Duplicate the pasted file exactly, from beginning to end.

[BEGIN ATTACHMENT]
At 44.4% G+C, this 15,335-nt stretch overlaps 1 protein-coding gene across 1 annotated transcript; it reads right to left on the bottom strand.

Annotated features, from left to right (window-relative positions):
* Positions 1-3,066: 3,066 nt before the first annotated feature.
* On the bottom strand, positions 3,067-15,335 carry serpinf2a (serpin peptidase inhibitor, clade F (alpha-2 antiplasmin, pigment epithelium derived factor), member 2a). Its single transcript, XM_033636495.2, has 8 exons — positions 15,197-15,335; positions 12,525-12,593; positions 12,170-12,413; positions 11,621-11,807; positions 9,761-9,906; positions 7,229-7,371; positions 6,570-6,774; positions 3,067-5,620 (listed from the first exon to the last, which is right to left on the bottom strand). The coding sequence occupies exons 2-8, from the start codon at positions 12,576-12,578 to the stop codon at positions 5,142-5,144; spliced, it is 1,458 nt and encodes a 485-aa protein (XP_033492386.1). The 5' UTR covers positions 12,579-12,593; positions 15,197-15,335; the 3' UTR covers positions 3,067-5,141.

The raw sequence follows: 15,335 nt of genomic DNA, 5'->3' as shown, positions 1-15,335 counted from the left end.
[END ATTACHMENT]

At 44.4% G+C, this 15,335-nt stretch overlaps 1 protein-coding gene across 1 annotated transcript; it reads right to left on the bottom strand.

Annotated features, from left to right (window-relative positions):
* Positions 1-3,066: 3,066 nt before the first annotated feature.
* On the bottom strand, positions 3,067-15,335 carry serpinf2a (serpin peptidase inhibitor, clade F (alpha-2 antiplasmin, pigment epithelium derived factor), member 2a). Its single transcript, XM_033636495.2, has 8 exons — positions 15,197-15,335; positions 12,525-12,593; positions 12,170-12,413; positions 11,621-11,807; positions 9,761-9,906; positions 7,229-7,371; positions 6,570-6,774; positions 3,067-5,620 (listed from the first exon to the last, which is right to left on the bottom strand). The coding sequence occupies exons 2-8, from the start codon at positions 12,576-12,578 to the stop codon at positions 5,142-5,144; spliced, it is 1,458 nt and encodes a 485-aa protein (XP_033492386.1). The 5' UTR covers positions 12,579-12,593; positions 15,197-15,335; the 3' UTR covers positions 3,067-5,141.

The raw sequence follows: 15,335 nt of genomic DNA, 5'->3' as shown, positions 1-15,335 counted from the left end.